Plaid Pantry Denies Bathroom to Crohn’s Customer

by on Wednesday, September 16, 2009 21:35
This entry is filed under: Crohn's

Boycott the Plaid PantryTime to boycott the Plaid Pantry, whatever that is. (Is that like a 7-11?). Reading through posts on the Consumerist weblog, trying to decide if I should subscribe to its RSS feed, I came across this article about a fellow IBD sufferer who was denied access to a bathroom. As a result, she pooped her pants.

Granted, it is an “employee only” bathroom, but hey, what is the world coming to when someone poops their pants because someone else is worried about… er… what? What, exactly happens if you break the rules and let a customer into the bathroom? You get fired? They steal toilet paper? Fine.

I would gladly get fired for breaking the rules if it were in the name of humanity, decency, or any of those other words that end in a ‘y’ and connote positivity.

Here’s hoping the next clerk is a nice one.

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9 Responses to “Plaid Pantry Denies Bathroom to Crohn’s Customer”

  1. avatar

    Brevin says:

    September 17th, 2009 at 10:10 am

    That’s when you casually drop trousers in the middle of the store.

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    Mark says:

    September 18th, 2009 at 6:41 am

    Nice, Brevin – but then you’ll be covered in your waste and sitting in jail and that would suck. we have the Plaid Pantry here in Georgia and they are mini marts with gas stations. I’ve always wondered how if you had the “poop ID card” that is supposedly available for IBD people, would that have changed this situation? Because the clerk isn’t likely going to know the implications of the card if they don’t let the person use the bathroom?

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    Lizz says:

    September 19th, 2009 at 7:28 pm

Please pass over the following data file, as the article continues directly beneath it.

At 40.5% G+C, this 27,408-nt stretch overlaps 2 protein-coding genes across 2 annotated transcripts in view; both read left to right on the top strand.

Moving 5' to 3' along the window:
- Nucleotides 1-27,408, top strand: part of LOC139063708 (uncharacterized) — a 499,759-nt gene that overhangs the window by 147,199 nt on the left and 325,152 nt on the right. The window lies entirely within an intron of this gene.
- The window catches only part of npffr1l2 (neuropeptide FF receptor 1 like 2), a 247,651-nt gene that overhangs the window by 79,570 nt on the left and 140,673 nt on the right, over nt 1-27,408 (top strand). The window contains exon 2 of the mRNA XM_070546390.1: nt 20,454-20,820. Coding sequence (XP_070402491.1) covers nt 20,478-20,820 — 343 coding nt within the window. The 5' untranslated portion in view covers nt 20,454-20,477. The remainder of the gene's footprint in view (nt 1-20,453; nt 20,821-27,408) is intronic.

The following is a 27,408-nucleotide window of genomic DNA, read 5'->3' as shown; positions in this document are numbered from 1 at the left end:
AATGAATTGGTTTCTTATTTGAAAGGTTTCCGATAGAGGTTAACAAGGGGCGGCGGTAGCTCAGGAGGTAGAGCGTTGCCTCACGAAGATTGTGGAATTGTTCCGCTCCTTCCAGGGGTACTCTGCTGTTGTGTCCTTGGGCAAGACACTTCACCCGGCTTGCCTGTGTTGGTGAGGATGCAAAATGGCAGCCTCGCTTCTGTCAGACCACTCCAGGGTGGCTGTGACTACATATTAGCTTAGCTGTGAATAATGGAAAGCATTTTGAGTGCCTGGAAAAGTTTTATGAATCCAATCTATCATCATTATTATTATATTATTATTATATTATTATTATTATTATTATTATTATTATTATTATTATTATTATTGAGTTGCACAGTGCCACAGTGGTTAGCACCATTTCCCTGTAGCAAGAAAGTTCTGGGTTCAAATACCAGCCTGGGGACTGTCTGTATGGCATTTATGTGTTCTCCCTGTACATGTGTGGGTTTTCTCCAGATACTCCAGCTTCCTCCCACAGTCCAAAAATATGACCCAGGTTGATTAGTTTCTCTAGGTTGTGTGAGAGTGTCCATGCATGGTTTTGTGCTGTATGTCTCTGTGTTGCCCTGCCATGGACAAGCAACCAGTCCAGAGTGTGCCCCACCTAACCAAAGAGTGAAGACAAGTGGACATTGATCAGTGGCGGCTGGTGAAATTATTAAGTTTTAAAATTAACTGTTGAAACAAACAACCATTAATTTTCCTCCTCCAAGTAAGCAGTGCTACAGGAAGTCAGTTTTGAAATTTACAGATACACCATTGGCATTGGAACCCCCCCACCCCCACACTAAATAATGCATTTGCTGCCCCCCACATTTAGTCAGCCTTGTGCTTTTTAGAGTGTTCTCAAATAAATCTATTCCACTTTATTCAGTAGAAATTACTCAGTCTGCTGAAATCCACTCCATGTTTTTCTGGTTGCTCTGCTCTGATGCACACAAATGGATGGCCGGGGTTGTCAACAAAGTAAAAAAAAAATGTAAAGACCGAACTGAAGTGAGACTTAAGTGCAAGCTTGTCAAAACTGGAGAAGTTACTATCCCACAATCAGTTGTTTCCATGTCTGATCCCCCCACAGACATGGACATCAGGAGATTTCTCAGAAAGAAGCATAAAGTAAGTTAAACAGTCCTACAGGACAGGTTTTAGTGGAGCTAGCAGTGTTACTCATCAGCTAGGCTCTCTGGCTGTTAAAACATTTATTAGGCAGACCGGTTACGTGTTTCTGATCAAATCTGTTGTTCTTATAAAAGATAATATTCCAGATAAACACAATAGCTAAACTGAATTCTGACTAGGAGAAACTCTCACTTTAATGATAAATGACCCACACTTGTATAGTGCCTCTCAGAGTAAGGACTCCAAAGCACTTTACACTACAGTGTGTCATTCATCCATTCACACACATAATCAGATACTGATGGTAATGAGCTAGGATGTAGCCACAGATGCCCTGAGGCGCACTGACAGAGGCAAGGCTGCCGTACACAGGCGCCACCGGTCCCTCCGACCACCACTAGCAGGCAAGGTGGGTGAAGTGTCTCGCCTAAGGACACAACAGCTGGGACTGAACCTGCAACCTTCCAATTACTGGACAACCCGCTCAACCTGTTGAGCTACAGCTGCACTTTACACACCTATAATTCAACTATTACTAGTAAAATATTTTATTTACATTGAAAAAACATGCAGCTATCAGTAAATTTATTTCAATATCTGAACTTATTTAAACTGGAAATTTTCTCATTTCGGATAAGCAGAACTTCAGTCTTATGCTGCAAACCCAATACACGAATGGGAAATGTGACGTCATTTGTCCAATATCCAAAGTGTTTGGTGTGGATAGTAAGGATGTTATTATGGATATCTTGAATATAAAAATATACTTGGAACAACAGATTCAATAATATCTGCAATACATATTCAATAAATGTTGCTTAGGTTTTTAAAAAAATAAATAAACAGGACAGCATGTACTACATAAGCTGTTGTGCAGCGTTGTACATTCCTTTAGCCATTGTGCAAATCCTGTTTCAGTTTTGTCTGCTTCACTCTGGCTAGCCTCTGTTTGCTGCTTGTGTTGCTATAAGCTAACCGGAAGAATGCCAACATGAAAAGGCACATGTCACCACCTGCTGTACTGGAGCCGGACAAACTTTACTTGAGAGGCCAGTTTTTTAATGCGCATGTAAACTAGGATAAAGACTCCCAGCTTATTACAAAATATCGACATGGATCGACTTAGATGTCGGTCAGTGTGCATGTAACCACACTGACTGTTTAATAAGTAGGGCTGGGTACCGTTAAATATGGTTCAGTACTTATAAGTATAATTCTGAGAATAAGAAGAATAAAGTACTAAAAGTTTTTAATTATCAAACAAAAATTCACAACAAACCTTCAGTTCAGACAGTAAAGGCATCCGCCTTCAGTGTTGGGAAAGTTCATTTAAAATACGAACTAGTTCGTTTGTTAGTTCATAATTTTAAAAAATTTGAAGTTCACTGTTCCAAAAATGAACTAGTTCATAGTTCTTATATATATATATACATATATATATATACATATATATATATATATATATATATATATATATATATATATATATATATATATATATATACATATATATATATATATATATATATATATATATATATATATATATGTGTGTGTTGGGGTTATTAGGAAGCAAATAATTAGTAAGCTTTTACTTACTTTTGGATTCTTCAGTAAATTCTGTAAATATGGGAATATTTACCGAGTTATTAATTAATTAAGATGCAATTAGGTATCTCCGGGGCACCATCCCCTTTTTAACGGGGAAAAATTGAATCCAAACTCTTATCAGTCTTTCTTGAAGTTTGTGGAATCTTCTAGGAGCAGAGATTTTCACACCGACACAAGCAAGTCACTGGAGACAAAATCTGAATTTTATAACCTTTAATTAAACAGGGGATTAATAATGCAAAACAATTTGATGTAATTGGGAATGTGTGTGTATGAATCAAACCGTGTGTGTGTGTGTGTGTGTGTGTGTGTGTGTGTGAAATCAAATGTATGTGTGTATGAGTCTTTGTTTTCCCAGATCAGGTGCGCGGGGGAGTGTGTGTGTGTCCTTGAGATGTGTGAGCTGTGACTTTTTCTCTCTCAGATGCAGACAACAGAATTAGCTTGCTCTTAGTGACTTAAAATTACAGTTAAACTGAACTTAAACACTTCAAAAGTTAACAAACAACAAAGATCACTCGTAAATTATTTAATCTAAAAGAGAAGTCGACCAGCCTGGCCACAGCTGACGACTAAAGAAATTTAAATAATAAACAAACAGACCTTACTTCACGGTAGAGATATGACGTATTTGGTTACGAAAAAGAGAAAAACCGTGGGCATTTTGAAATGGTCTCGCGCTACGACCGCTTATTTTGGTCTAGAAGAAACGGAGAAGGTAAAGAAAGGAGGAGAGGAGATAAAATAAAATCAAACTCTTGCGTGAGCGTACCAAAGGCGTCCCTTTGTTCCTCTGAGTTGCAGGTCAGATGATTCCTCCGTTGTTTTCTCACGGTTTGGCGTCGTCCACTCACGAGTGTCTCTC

Oh no! We have them in Portland and I boycott them normally just b/c they are sketch. The people working in there usually hate their lives, but that’s awful. I would have just been like, “I have to shit NOW and if you don’t let me in I’m going to be sick on myself and you can have that on your conscience or on your cash register. You choose.” Or just poop in the street…

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  4. avatar

    ML says:

    September 20th, 2009 at 6:08 am

    In Texas it is now a violation of law if you don’t allow someone to use a bathroom in your facility due to a little girl who led the fight to the state capital with the help of CCFA. All states should follow suit.

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    Mark Reply:

    ML, Do people in Texas know about this law? In other words, would the majority of mini-mart store clerks know of the law and let people into the bathroom? Or is it one of those laws that only affected people like us know about?

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    ML Reply:

    It would probably be one of those things that if they read the paper or saw the news yes the every day person would know. But other than that I dont much more to tell you about it.

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    Eric Reply:

    I think that’s a great law

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  5. avatar

    Shan says:

    October 11th, 2009 at 7:33 pm

    Tennessee has such a law…Restroom Access Act (House Bill 122) passed in 2008. It makes it a Class C misdemeanor to deny a person with a medical condition to a restroom. But despite this law, I was denied access to my local Hallmark. I even informed the college clerk of the law and then her immediate supervisor…but by then I HAD TO GO. So I walked 2 stores down to the Target, just barely making it! When I got home, I called the store owner, who seemed to care less and did not even apologize! So, I called my local law enforcement who made a “friendly” call. All attempts to contact their national people were answered with “you need to call the local store owner”.

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    Megan Reply:

    Shan, that is so discouraging to hear a story like yours. Why can’t people just be more aware and compassionate for others – even if they do not understand the disease. I remember how naive I was to diseases though before Mark got sick, I used to be pretty harsh and closed minded about why and how chronic disease affected people. I loved that campaign that CCFA had a while ago showing people crouched over the toilet in so much pain with a catch phrase to build compassion. I can see it didn’t work for your local hallmark but someday hopefully.

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